# Partial Derivatives

• Mar 25th 2009, 11:00 AM
Hockey_Guy14
Partial Derivatives
Im having some trouble finding the critical points and relative max/min/saddle points for some questions

1. f(x,y) = 7x^2 + 4y^2
I found the critical point to be (0,0), but Im not sure how to calculate for min/max or saddle point

2. f(x,y) = e^1/2xy
Im having trouble finding the critical points and determining whether the points are max/min or saddle

3. f(x,y) = x^4 - 8xy + 2y^2 - 3
I think the critical points are (0,0), (2,4) and (-2,-4) but im not sure, and again im having trouble determining whether the points are a max/min or saddle point.

Any help or clarification would be much appreciated. Thanks!
• Mar 25th 2009, 11:17 AM
thisisstillme
You need the 2nd partial derivative test. Cant be bothered to type it all out, just look at the wikipedia entry for 'second partial derivative test'.
• Mar 25th 2009, 11:17 AM
Chris L T521
Quote:

Originally Posted by Hockey_Guy14
Im having some trouble finding the critical points and relative max/min/saddle points for some questions

1. f(x,y) = 7x^2 + 4y^2
I found the critical point to be (0,0), but Im not sure how to calculate for min/max or saddle point

You need to apply the second partials test (Note that $\left(x_0,y_0\right)$ is the critical point):

$D=f_{xx}\!\left(x_0,y_0\right)f_{yy}\!\left(x_0,y_ 0\right)-f_{xy}^2\!\left(x_0,y_0\right)$

Now, if:

$D>0$ and $f_{xx}\!\left(x_0,y_0\right)>0$, then there is a minimum.

$D>0$ and $f_{xx}\!\left(x_0,y_0\right)<0$, then there is a maximum.

$D<0$, then there is a saddle point.

$D=0$, then no conclusion can be drawn.

In your case, $f_{xx}\!\left(x,y\right)=14$, $f_{yy}\!\left(x,y\right)=8$ and $f_{xy}\!\left(x,y\right)=0$

So what can you conclude?

Quote:

2. f(x,y) = e^1/2xy
Im having trouble finding the critical points and determining whether the points are max/min or saddle
If I'm interpreting this right, the function is $f\!\left(x,y\right)=e^{\frac{1}{2}xy}$

Thus, $f_x\!\left(x,y\right)=\tfrac{1}{2}ye^{\frac{1}{2}x y}$ and $f_y\!\left(x,y\right)=\tfrac{1}{2}xe^{\frac{1}{2}x y}$

Can you find the critical points now and determine whether there are max/min/saddle pts (refer to my explanation above)?

Quote:

3. f(x,y) = x^4 - 8xy + 2y^2 - 3
I think the critical points are (0,0), (2,4) and (-2,-4) but im not sure, and again im having trouble determining whether the points are a max/min or saddle point.

Any help or clarification would be much appreciated. Thanks!

Now apply the second partials test to see if its a maximum, minimum, or saddle point there.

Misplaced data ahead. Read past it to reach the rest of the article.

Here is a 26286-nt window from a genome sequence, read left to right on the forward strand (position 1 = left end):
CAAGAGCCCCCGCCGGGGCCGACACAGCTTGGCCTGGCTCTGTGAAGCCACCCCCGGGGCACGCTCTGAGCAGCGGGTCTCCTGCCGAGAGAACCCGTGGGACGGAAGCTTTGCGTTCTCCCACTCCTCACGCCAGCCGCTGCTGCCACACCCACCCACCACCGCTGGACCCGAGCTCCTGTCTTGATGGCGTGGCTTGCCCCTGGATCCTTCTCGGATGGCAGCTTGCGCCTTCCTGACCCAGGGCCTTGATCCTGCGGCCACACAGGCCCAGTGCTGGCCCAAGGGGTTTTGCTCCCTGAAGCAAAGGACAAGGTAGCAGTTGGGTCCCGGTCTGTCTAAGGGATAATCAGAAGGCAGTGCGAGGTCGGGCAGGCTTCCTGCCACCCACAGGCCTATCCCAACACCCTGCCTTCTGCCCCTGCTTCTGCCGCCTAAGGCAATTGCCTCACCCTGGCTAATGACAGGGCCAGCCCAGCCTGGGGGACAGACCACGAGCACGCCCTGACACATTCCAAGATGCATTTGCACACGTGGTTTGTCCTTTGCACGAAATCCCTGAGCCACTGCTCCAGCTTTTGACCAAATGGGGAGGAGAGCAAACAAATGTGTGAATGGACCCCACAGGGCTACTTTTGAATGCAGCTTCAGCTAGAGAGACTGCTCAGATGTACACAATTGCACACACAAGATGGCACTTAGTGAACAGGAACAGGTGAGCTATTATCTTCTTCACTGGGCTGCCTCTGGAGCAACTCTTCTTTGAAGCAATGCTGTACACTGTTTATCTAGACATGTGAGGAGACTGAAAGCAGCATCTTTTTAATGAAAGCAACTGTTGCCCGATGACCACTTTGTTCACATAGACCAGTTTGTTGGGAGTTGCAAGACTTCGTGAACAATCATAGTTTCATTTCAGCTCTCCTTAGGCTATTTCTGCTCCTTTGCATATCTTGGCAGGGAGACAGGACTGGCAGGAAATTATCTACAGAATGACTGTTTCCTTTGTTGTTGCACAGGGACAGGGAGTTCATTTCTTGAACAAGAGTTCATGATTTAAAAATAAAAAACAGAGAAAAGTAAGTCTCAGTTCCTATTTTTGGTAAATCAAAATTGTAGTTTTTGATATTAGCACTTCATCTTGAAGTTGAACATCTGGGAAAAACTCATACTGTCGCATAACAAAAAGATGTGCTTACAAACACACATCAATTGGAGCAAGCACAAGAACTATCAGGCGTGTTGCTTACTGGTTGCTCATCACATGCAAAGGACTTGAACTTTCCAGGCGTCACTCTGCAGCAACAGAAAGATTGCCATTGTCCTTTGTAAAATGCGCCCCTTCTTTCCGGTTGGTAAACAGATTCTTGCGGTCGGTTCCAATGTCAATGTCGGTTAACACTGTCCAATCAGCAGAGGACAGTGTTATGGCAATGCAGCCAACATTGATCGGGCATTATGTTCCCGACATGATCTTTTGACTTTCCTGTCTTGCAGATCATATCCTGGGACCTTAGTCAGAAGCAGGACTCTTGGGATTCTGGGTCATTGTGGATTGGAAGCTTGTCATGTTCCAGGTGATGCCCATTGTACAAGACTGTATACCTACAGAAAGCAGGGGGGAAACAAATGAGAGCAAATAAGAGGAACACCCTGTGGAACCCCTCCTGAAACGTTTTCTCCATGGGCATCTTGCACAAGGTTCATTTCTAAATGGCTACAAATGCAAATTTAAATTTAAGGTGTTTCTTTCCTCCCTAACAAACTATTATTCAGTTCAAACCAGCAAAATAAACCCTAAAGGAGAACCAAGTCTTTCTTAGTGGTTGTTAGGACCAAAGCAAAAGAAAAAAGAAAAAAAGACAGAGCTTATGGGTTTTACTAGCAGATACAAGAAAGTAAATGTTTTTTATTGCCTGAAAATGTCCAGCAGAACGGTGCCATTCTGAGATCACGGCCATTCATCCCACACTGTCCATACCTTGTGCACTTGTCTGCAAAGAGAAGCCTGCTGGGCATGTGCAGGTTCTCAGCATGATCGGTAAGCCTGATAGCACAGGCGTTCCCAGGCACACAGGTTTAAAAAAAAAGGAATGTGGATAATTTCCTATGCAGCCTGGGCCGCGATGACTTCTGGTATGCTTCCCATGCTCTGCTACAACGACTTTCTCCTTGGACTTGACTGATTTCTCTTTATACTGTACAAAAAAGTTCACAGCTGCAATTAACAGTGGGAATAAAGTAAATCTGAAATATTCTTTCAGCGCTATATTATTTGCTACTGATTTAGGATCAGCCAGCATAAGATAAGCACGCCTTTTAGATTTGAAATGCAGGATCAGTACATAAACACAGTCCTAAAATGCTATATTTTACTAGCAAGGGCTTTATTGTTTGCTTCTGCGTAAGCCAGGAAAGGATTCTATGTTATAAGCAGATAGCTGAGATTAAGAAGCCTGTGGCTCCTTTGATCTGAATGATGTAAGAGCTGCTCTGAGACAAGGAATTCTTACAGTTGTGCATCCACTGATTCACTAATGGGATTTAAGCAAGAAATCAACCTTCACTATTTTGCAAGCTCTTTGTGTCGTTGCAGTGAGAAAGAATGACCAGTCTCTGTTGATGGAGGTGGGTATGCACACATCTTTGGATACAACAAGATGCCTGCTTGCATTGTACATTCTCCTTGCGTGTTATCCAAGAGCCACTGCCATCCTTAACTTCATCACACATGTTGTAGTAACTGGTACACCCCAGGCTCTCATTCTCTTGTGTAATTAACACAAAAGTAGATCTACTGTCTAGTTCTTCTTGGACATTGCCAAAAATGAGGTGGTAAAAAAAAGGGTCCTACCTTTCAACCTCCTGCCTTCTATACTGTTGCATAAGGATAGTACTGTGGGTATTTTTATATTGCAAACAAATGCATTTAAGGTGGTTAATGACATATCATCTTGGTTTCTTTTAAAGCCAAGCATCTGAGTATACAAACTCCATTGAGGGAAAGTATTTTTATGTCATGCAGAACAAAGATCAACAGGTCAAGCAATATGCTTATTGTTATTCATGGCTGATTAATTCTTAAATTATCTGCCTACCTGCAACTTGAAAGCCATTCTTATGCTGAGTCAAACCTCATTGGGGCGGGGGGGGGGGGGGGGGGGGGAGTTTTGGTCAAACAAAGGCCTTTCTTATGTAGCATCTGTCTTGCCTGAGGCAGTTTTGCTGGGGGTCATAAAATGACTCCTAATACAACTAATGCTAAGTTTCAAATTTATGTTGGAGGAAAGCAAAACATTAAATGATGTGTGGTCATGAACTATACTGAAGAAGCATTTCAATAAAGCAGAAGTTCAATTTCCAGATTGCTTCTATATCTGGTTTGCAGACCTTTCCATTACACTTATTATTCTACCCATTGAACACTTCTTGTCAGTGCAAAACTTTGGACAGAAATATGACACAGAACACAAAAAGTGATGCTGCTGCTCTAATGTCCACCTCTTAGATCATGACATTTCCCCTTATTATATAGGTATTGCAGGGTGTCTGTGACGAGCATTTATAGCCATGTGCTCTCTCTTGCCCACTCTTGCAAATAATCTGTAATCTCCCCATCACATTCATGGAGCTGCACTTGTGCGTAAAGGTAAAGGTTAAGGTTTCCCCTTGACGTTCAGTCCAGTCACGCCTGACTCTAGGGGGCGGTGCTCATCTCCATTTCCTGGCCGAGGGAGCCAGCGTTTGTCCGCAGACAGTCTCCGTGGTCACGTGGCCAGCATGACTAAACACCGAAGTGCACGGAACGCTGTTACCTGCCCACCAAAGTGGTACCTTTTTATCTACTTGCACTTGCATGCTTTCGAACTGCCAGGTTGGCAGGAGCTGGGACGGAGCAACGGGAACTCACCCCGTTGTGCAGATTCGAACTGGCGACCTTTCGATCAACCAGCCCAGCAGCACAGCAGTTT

• Mar 25th 2009, 11:21 AM
Hockey_Guy14
Partial Derivatives
For the first one, would it be a minimum at (0,0), because D >0 and fxx >0?

For the second one, im not sure how to solve those new equations in order to get the critical points.Thats where I am stuck.

The third one was more or less clarification on the critical points, I can figure out the max/min stuff now. Thanks.

So, maybe a little help with how to go about solving the equations in the second question? Thanks alot!
• Mar 25th 2009, 11:24 AM
Chris L T521
Quote:

Originally Posted by Hockey_Guy14
For the first one, would it be a minimum at (0,0), because D >0 and fxx >0?

For the second one, im not sure how to solve those new equations in order to get the critical points.Thats where I am stuck.

The third one was more or less clarification on the critical points, I can figure out the max/min stuff now. Thanks.

So, maybe a little help with how to go about solving the equations in the second question? Thanks alot!

Yes, the first one is a minimum (but what value does it have? plug it into the original equation to come up with this value.)

My hint for number two: $e^{\frac{1}{2}xy}\neq 0\,\forall\, x,y\in\mathbb{R}$
• Mar 25th 2009, 11:26 AM
Hockey_Guy14
Partial Derivatives
What does that upside down A mean..haha..and is it basically saying, x cannot be 0 and y is all real numbers?
• Mar 25th 2009, 11:41 AM
Chris L T521
Quote:

Originally Posted by Hockey_Guy14
What does that upside down A mean..haha..and is it basically saying, x cannot be 0 and y is all real numbers?

Its saying that $e^{\frac{1}{2}xy}$ is never equal to zero for all (that's what $\forall$ means) real numbers x and y.

With this fact, $f_x\!\left(x,y\right)=0\implies \tfrac{1}{2}y=0$ and $f_y\!\left(x,y\right)=0\implies\tfrac{1}{2}x=0$

So what are the critical points?
• Mar 25th 2009, 11:50 AM
Hockey_Guy14
Partial Derivatives
Would it just be (0,0) then? it seems to look like that might be the only one on the contour plot that I have.
• Mar 25th 2009, 01:10 PM
Chris L T521
Quote:

Originally Posted by Hockey_Guy14
Would it just be (0,0) then? it seems to look like that might be the only one on the contour plot that I have.

(Yes)